This was part of my reading for a book set to accompany Peak, by Roland Smith. I enjoyed the book, but it is definitely an adult book. Able high schoolers could read it, but it is relatively dense prose for the age group.
Pattison introduces a Chinese detective, Shan Tao Yun. He has been sentenced to a Tiberian prison for an offense against the Chinese Communist party in Beijing.
Much of the book focuses on the Buddhist monks and monasteries in Tibet. As someone who has been reading Thich Nhat Hanh for a couple of years now I was fascinated.
The book challenged me as a reader. The characters and motivations were were complex and I didn't take careful notes--that would have helped. I also faced some issues with the copy of the book I was reading. Some library patron before me had "edited" the book for "correctness" (and I disagreed with the corrections) and left fairly long notes written in the margins predicting plot and criticizing the author's writing. They mostly made me mad that someone would be so inconsiderate as to interrupt my "flow" while enjoying the book. It did however prompt me to find out more about the author. Pattison is an attorney specializing in international law. He has published five nonfiction books on international law and nine novels. This first novel received the Edgar Allen Poe award in 2000. I'm going to follow up with my local librarian.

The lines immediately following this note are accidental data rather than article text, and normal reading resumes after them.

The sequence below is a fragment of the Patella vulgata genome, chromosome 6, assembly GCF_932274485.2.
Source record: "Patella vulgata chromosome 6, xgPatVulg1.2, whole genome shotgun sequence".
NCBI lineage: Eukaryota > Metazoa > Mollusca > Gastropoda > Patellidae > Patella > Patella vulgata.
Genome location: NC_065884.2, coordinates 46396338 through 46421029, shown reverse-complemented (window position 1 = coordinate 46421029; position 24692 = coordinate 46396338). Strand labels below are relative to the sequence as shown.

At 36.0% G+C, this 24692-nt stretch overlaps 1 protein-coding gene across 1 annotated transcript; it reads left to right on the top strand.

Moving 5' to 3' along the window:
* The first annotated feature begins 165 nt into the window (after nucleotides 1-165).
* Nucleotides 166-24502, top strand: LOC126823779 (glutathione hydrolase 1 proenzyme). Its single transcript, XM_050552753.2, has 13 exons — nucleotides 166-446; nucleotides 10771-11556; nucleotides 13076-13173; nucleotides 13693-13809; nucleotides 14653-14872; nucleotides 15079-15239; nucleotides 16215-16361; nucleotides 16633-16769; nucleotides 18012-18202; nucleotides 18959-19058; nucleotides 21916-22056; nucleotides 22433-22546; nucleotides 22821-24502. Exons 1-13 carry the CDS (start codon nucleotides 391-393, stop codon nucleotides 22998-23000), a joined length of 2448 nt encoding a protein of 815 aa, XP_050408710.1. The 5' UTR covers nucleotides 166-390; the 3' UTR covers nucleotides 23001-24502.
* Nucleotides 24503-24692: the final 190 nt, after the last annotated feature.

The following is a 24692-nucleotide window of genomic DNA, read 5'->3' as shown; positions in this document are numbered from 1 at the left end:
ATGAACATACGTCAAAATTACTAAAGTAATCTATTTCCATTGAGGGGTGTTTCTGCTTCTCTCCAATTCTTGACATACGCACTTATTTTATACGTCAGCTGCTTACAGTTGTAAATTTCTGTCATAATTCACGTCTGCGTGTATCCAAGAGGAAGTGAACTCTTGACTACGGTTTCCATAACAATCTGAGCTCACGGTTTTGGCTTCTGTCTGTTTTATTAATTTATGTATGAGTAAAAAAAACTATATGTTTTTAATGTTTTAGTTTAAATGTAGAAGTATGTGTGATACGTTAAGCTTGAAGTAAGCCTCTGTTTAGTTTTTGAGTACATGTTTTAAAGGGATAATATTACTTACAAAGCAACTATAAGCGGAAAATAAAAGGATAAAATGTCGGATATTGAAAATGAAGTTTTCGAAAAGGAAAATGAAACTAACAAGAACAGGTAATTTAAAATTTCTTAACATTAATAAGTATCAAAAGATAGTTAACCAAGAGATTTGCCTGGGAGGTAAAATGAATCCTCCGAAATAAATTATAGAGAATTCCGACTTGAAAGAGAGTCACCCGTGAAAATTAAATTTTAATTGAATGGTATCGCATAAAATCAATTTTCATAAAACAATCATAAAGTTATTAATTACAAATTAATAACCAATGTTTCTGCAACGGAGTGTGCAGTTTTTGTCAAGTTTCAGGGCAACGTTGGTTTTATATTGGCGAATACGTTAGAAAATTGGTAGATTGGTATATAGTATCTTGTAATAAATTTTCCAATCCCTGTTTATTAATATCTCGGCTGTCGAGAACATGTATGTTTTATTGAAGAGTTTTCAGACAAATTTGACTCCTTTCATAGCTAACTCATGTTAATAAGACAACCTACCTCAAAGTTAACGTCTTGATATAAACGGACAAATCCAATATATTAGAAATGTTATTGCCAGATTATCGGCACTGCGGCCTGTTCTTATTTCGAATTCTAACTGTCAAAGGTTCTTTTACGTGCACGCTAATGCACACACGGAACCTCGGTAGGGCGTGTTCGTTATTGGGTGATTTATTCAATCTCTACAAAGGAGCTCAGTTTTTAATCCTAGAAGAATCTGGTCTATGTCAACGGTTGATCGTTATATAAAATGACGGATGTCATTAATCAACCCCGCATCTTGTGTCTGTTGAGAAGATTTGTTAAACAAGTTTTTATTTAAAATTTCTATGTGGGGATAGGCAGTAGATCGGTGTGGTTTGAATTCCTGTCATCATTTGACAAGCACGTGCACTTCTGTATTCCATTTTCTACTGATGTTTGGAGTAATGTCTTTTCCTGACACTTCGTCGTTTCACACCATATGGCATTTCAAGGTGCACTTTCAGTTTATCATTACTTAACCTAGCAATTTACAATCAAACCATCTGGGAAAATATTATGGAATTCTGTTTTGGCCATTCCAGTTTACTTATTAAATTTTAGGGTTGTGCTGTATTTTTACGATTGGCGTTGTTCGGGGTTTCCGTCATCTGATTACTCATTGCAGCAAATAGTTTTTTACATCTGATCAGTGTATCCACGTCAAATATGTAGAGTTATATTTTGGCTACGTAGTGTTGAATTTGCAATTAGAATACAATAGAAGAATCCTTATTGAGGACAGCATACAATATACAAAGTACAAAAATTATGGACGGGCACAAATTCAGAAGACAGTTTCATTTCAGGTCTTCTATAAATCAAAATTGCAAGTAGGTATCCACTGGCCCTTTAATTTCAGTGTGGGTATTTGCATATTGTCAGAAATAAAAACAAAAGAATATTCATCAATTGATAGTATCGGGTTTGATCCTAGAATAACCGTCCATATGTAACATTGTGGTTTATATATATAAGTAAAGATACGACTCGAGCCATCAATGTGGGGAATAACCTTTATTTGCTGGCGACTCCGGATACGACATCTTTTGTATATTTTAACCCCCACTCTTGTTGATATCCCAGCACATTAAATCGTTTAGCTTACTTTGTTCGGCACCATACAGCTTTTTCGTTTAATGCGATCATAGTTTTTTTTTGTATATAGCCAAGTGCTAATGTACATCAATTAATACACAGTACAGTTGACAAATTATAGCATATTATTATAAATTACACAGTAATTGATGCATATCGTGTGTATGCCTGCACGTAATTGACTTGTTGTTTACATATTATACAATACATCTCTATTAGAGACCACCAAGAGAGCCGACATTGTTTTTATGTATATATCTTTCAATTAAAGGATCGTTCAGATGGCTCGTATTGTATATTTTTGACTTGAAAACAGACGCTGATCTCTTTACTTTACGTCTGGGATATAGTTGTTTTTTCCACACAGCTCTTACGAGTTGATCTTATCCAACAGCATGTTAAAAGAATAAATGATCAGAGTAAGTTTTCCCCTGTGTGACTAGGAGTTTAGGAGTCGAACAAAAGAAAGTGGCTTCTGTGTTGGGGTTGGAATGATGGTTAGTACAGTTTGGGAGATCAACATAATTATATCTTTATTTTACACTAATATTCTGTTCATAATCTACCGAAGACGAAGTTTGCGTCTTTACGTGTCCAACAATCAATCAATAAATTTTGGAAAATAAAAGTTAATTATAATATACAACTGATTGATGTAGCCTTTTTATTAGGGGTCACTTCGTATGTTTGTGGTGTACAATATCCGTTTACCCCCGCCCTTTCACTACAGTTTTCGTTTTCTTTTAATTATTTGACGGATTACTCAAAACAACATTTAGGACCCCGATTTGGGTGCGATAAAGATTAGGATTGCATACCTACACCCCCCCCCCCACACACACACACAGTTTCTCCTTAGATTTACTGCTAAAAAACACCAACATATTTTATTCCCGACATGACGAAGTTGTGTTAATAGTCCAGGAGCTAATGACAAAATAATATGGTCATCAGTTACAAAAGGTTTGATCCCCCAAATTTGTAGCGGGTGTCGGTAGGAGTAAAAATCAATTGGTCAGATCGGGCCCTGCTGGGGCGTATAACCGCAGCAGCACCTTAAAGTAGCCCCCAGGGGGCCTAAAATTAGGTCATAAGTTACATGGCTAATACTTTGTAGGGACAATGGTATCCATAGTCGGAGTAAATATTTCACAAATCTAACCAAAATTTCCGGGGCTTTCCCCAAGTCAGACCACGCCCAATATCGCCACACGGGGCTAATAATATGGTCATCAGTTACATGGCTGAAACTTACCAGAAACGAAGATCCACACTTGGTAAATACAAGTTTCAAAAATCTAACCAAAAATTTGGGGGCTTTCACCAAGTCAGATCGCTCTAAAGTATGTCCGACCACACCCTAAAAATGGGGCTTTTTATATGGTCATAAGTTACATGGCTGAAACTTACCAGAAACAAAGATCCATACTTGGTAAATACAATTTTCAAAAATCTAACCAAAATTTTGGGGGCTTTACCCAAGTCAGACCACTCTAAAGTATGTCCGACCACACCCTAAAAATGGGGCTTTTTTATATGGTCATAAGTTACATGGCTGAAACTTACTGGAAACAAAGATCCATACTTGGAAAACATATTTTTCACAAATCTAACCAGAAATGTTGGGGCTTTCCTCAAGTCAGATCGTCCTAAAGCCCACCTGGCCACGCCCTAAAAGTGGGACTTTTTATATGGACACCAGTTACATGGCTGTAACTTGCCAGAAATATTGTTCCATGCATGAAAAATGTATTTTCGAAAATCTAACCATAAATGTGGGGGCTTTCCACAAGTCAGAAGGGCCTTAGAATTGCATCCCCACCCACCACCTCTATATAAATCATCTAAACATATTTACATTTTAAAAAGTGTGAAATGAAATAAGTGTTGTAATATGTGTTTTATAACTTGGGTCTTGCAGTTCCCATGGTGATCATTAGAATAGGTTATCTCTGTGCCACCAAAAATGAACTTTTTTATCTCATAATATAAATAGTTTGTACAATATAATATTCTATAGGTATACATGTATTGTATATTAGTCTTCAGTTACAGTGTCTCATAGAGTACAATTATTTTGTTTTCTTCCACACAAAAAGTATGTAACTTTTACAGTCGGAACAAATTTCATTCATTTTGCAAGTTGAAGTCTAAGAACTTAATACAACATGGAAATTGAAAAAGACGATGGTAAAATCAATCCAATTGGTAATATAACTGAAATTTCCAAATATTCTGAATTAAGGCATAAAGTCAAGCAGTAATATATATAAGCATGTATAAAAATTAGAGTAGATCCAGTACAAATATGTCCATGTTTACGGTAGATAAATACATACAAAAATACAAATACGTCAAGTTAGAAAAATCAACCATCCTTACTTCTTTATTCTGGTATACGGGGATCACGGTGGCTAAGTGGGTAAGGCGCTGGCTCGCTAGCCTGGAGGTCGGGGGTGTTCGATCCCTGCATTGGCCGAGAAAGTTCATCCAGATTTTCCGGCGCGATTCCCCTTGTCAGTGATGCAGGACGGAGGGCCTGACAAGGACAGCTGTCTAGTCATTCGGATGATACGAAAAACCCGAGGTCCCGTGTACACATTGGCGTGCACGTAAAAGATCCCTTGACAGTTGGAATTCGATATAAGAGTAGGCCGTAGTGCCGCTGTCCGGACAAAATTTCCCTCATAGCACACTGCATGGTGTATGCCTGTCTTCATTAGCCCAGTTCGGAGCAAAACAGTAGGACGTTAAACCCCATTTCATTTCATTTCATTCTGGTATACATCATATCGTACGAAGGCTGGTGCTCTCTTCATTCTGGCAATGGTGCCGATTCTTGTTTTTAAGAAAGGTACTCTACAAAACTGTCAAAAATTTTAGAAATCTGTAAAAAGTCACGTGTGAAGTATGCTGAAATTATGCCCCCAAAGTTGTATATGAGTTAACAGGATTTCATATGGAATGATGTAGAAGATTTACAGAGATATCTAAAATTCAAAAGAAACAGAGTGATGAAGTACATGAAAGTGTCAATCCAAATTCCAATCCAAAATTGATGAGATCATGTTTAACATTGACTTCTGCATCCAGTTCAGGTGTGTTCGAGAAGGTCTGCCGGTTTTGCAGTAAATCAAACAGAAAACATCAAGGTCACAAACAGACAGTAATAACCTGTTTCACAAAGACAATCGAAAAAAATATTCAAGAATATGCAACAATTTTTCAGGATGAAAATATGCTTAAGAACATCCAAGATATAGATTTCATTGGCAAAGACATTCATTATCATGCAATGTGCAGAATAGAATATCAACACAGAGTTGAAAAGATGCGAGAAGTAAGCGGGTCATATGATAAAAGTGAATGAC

I will be reading the next book in the inspector Shan series. And--hope that the local librarians can hunt down this book vandal.